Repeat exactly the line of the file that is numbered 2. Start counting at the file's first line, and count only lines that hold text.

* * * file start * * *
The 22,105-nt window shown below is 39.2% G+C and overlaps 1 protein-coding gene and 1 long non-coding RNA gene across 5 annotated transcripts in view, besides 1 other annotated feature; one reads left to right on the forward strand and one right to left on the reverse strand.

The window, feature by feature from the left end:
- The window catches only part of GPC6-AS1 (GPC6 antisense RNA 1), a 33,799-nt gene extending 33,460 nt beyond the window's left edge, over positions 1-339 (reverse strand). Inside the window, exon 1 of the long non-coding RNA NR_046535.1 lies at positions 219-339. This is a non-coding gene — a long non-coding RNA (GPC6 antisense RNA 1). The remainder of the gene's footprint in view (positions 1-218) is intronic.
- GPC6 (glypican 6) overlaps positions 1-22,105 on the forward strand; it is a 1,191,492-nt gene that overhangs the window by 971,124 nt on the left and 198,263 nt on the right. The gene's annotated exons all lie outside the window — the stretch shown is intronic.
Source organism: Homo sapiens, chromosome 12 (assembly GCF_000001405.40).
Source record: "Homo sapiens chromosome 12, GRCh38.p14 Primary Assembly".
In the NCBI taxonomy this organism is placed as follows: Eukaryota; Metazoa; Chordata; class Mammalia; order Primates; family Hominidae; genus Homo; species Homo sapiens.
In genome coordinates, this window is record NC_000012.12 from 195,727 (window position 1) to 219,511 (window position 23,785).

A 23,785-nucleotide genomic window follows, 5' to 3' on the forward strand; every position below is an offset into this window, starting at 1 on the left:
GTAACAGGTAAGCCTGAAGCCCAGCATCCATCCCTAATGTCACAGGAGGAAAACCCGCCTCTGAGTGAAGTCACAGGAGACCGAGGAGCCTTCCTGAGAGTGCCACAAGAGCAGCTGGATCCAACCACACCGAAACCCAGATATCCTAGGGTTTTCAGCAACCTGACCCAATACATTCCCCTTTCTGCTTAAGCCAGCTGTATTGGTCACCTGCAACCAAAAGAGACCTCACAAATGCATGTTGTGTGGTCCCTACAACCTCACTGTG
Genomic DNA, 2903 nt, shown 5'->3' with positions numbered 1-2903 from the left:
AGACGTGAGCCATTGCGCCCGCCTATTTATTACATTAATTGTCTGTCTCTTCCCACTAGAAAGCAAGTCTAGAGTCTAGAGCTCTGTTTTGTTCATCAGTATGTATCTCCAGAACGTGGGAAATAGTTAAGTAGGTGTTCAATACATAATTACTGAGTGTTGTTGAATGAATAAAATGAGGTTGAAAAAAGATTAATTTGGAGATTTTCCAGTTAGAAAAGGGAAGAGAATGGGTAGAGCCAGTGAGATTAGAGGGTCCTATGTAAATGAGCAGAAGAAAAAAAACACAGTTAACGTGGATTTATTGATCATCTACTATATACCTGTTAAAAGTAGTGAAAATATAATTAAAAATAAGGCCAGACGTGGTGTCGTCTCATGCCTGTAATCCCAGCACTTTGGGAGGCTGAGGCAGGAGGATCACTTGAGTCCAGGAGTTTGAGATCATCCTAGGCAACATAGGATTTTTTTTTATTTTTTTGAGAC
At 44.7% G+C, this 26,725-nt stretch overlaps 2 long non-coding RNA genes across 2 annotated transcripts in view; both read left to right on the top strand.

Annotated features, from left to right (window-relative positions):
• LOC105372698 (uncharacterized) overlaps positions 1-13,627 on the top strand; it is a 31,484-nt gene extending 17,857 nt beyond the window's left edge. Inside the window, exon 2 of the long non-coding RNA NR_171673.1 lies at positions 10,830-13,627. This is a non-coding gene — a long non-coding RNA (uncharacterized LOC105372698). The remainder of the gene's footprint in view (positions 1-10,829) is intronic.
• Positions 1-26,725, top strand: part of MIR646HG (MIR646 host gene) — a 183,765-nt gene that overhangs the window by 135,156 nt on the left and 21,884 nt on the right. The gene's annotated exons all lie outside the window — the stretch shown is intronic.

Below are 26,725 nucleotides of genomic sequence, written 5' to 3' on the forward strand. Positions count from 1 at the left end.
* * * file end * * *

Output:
The window, feature by feature from the left end: